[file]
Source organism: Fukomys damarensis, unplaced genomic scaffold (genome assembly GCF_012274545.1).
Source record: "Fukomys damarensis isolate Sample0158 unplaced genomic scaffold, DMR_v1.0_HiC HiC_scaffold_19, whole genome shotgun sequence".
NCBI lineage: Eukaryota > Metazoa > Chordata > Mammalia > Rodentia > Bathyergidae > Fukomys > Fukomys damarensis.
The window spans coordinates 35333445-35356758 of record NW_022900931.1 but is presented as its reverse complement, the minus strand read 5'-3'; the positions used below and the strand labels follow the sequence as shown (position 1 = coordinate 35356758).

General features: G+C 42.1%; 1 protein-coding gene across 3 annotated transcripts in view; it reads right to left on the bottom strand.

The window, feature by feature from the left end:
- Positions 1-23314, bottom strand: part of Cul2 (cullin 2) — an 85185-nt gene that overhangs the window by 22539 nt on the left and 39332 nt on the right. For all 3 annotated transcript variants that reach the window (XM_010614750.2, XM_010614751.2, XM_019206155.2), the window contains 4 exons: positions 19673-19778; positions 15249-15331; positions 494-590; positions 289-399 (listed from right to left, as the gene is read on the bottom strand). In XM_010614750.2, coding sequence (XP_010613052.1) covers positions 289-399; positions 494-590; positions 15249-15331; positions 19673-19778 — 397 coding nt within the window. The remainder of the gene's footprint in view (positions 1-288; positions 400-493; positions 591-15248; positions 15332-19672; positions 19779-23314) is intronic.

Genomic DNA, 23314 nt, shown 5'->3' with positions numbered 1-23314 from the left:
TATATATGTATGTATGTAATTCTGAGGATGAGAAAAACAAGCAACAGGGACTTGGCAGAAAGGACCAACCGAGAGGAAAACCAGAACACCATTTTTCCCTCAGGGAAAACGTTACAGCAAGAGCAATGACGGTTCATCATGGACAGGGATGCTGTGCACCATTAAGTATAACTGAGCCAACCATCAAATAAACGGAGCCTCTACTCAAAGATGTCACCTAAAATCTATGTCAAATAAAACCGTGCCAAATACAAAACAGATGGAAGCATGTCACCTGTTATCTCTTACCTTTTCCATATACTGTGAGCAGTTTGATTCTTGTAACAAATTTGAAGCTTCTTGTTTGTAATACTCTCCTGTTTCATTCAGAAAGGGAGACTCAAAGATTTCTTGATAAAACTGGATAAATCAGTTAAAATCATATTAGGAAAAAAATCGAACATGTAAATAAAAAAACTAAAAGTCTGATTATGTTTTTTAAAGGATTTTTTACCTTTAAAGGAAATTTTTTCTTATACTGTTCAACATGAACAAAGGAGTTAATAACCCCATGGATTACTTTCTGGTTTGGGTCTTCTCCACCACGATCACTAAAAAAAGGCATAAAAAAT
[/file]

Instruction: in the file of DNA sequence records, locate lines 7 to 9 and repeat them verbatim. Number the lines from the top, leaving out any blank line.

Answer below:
- Positions 1-23314, bottom strand: part of Cul2 (cullin 2) — an 85185-nt gene that overhangs the window by 22539 nt on the left and 39332 nt on the right. For all 3 annotated transcript variants that reach the window (XM_010614750.2, XM_010614751.2, XM_019206155.2), the window contains 4 exons: positions 19673-19778; positions 15249-15331; positions 494-590; positions 289-399 (listed from right to left, as the gene is read on the bottom strand). In XM_010614750.2, coding sequence (XP_010613052.1) covers positions 289-399; positions 494-590; positions 15249-15331; positions 19673-19778 — 397 coding nt within the window. The remainder of the gene's footprint in view (positions 1-288; positions 400-493; positions 591-15248; positions 15332-19672; positions 19779-23314) is intronic.

Genomic DNA, 23314 nt, shown 5'->3' with positions numbered 1-23314 from the left:
TATATATGTATGTATGTAATTCTGAGGATGAGAAAAACAAGCAACAGGGACTTGGCAGAAAGGACCAACCGAGAGGAAAACCAGAACACCATTTTTCCCTCAGGGAAAACGTTACAGCAAGAGCAATGACGGTTCATCATGGACAGGGATGCTGTGCACCATTAAGTATAACTGAGCCAACCATCAAATAAACGGAGCCTCTACTCAAAGATGTCACCTAAAATCTATGTCAAATAAAACCGTGCCAAATACAAAACAGATGGAAGCATGTCACCTGTTATCTCTTACCTTTTCCATATACTGTGAGCAGTTTGATTCTTGTAACAAATTTGAAGCTTCTTGTTTGTAATACTCTCCTGTTTCATTCAGAAAGGGAGACTCAAAGATTTCTTGATAAAACTGGATAAATCAGTTAAAATCATATTAGGAAAAAAATCGAACATGTAAATAAAAAAACTAAAAGTCTGATTATGTTTTTTAAAGGATTTTTTACCTTTAAAGGAAATTTTTTCTTATACTGTTCAACATGAACAAAGGAGTTAATAACCCCATGGATTACTTTCTGGTTTGGGTCTTCTCCACCACGATCACTAAAAAAAGGCATAAAAAAT